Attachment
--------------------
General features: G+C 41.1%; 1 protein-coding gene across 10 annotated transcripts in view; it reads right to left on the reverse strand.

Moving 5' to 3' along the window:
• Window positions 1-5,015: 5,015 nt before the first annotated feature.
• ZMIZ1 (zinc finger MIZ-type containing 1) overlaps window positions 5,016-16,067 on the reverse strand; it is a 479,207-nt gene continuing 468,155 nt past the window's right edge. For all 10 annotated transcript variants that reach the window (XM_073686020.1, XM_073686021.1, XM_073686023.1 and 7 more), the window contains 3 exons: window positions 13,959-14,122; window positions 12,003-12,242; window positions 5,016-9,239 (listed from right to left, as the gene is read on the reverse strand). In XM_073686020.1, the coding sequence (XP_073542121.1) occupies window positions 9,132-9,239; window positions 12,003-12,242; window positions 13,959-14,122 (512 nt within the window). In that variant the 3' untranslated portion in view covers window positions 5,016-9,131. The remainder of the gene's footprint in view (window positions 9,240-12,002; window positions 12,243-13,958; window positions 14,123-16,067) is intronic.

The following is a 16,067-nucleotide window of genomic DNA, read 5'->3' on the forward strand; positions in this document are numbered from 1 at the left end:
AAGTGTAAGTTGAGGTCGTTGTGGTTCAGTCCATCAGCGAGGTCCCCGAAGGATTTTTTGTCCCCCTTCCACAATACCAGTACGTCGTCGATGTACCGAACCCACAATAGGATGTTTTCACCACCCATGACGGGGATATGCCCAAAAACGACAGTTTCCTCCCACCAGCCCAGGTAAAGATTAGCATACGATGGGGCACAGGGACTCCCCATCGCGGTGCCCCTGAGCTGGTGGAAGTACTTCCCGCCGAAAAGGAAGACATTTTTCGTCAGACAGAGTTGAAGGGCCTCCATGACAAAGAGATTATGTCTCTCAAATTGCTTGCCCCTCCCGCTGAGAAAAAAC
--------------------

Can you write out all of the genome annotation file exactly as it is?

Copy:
General features: G+C 41.1%; 1 protein-coding gene across 10 annotated transcripts in view; it reads right to left on the reverse strand.

Moving 5' to 3' along the window:
• Window positions 1-5,015: 5,015 nt before the first annotated feature.
• ZMIZ1 (zinc finger MIZ-type containing 1) overlaps window positions 5,016-16,067 on the reverse strand; it is a 479,207-nt gene continuing 468,155 nt past the window's right edge. For all 10 annotated transcript variants that reach the window (XM_073686020.1, XM_073686021.1, XM_073686023.1 and 7 more), the window contains 3 exons: window positions 13,959-14,122; window positions 12,003-12,242; window positions 5,016-9,239 (listed from right to left, as the gene is read on the reverse strand). In XM_073686020.1, the coding sequence (XP_073542121.1) occupies window positions 9,132-9,239; window positions 12,003-12,242; window positions 13,959-14,122 (512 nt within the window). In that variant the 3' untranslated portion in view covers window positions 5,016-9,131. The remainder of the gene's footprint in view (window positions 9,240-12,002; window positions 12,243-13,958; window positions 14,123-16,067) is intronic.

The following is a 16,067-nucleotide window of genomic DNA, read 5'->3' on the forward strand; positions in this document are numbered from 1 at the left end:
AAGTGTAAGTTGAGGTCGTTGTGGTTCAGTCCATCAGCGAGGTCCCCGAAGGATTTTTTGTCCCCCTTCCACAATACCAGTACGTCGTCGATGTACCGAACCCACAATAGGATGTTTTCACCACCCATGACGGGGATATGCCCAAAAACGACAGTTTCCTCCCACCAGCCCAGGTAAAGATTAGCATACGATGGGGCACAGGGACTCCCCATCGCGGTGCCCCTGAGCTGGTGGAAGTACTTCCCGCCGAAAAGGAAGACATTTTTCGTCAGACAGAGTTGAAGGGCCTCCATGACAAAGAGATTATGTCTCTCAAATTGCTTGCCCCTCCCGCTGAGAAAAAAC